An eligible offender is someone who has no more than five felony convictions. An eligible offender may have unlimited misdemeanor convictions. When a court determines if you are eligible for sealing, it will not consider minor misdemeanors and most convictions for possession of marijuana (which is generally a minor misdemeanor). The court also will not consider most minor traffic offenses, but it will consider convictions for OVIs and DUIs.

Most misdemeanors, fourth and fifth-degree felonies, and in some instances a third-degree felony, can be sealed unless a criminal statute specifically states that a particular crime is not eligible.

Though the court will not consider minor traffic offenses when determining if you are an eligible offender, traffic offenses, including OVIs/DUIs, cannot be sealed. Additionally, you cannot seal first- and second-degree felonies, and any felony with a mandatory prison sentence. Finally, almost all crimes of violence, sex crimes and offenses where the victim was under 16 years old cannot be sealed. However, first-degree misdemeanor assault and domestic violence menacing, a fourth-degree misdemeanor, can be sealed in some circumstances.

How to apply for sealing

You may apply for sealing if one year has passed since your sentence ended for a misdemeanor. If you have one felony, you have to wait three years after your felony sentence ends. For two felonies, the waiting period is four years, and for three to five felonies, you must wait five years after your last felony sentence ended. In addition, the waiting period generally does not begin until you pay any restitution you might owe, as well as fines.

Your request for sealing should be filed in the court where you were sentenced. Once you apply, the court will set a hearing date. The probation department will usually investigate your case and prepare a report for the court to use to determine whether you are an eligible offender. The prosecutor may challenge the sealing request by filing an objection before the hearing date.

The court will determine if you have been rehabilitated, and it will weigh your interest in clearing your name against the government’s need to allow public access to your records. The court will review the probation report to see how you have behaved since the conviction. The decision whether to seal your record is up to the judge.

It is important to know that the court will not automati cally seal your case if it was dismissed, you were found not guilty or if the grand jury issued a “no bill” and refused to indict you. You must follow the procedure outlined in this article to get records sealed. There is no waiting period to file for sealing a dismissal or a not guilty verdict. A person may apply to have a “no bill” sealed two years after it is filed.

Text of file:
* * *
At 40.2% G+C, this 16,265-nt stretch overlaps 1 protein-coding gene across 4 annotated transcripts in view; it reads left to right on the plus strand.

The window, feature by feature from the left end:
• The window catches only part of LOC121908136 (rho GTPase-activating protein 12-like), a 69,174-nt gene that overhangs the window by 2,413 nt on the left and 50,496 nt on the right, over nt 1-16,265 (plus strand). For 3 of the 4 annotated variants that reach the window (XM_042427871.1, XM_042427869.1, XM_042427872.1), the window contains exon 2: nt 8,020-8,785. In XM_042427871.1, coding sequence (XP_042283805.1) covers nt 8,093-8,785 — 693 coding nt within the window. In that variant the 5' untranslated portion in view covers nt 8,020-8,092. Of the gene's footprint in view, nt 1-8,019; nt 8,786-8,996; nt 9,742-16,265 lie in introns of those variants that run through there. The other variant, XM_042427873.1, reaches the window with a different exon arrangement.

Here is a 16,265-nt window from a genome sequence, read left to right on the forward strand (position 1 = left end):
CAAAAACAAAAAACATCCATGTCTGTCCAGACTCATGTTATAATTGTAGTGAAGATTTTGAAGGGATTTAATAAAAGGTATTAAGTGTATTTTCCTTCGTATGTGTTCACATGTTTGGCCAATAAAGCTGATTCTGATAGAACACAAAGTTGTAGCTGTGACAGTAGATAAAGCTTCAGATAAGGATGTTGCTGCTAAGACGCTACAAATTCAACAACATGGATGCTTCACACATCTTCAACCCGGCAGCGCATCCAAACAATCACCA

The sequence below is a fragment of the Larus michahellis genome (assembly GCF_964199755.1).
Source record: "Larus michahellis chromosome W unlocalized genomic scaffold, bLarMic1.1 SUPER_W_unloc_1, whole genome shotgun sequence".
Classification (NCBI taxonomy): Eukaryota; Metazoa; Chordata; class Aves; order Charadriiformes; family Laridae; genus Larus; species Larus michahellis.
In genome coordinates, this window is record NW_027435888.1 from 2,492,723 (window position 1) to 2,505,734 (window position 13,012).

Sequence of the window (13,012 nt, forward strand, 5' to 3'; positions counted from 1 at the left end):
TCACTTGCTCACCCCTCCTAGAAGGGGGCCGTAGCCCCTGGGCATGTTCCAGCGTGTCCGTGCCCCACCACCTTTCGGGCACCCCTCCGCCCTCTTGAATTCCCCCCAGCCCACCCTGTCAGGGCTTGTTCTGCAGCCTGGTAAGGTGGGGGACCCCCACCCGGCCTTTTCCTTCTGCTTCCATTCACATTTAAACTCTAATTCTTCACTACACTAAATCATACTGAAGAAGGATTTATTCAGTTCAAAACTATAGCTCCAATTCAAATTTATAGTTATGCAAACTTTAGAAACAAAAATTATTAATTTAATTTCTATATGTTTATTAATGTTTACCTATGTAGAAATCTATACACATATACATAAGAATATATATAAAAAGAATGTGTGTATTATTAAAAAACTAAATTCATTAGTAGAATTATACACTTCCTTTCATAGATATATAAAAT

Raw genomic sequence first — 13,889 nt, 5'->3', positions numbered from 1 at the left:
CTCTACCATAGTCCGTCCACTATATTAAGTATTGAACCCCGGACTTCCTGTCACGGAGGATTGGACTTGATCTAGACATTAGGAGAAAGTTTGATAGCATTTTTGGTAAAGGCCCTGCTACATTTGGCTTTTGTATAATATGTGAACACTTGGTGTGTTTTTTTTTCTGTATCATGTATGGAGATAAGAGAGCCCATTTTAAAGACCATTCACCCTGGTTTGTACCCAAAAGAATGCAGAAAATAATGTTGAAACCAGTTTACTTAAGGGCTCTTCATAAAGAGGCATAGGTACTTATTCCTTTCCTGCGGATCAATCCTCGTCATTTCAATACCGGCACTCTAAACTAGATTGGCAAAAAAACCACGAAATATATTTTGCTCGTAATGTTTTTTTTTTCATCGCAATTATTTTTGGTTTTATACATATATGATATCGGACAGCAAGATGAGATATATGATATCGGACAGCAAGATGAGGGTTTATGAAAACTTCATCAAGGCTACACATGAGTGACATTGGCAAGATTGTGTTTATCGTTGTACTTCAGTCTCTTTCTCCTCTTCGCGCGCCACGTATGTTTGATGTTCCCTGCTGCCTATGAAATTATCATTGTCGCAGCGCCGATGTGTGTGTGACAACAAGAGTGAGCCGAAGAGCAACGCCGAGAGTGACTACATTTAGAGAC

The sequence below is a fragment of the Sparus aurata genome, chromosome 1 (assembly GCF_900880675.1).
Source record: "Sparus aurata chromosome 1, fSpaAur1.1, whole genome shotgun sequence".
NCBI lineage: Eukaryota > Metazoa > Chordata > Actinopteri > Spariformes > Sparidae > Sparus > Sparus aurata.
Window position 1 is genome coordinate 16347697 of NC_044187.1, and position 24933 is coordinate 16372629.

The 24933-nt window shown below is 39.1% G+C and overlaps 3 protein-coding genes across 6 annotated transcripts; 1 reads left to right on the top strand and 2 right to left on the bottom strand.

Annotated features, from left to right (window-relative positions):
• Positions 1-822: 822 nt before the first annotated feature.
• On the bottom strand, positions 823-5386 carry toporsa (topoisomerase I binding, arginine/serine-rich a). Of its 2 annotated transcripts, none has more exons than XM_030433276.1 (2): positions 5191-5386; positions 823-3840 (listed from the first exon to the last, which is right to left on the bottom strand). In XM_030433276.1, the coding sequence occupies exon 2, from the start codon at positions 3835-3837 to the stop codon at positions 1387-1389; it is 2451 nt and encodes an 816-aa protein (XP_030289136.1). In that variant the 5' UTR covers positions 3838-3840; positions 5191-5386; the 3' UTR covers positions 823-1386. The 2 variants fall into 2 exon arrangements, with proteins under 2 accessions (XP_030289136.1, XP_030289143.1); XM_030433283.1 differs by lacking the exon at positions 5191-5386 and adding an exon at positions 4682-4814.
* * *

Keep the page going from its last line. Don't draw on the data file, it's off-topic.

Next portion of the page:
Access to sealed records

In some situations, the law allows certain employers and state agencies to access your sealed record.

Examples include if you want to care for an older adult, work for a children’s services agency, work for a bank or want to work as a police or corrections officer.

If you apply for a state vocational license, the licensing agency also may be able to see your sealed record. In addition, the police may be able to access your sealed record as part of a criminal case or investigation or if you are seeking a concealed carry permit.

People might also be able to find out about your conviction online. There are many private background check companies, as well as news articles, that may have information about your criminal case. Those organizations will not receive notice that your conviction has been sealed. Once the court seals your record, you should try to notify any organization that has a record of your conviction. It is important to remember that potential employers may use these companies to perform pre-employment background checks, and your conviction could still appear on a background check.

How an attorney can help

It can be complicated to determine if you are eligible to have your criminal record sealed. It requires a review of all of your convictions, even those in other states, and the appropriate law. An attorney can look at your criminal record to help you decide if you are eligible to have your record sealed.

(Sahl is the assistant director of the University of Akron Legal Clinic. Nichols is the director of the Expungement Clinic and the Inmate Assistance program at the University of Akron Law School. The column was written as part of the Ohio State Bar Association’s Law You Can Use series.)


Understanding how records can be sealed


 Companies that hire felons



Sealing a Criminal Record




Jobs for Felons, Companies Hire Felons, Companies That Hire Felons, Companies That Hire Ex-offenders, Employers That Hire Ex-offenders, Employers That Hire Felons, Jobs For Felons, Jobs For Ex-offenders, Jobs That Hire Felons, Resumes for Felons, Felon Friendly Jobs, Felon Friendly Employers, Jobs for Felons, Jobs For People That Have Felonies, Jobs For People With A Criminal Record, Jobs for Felons, Sealing of Records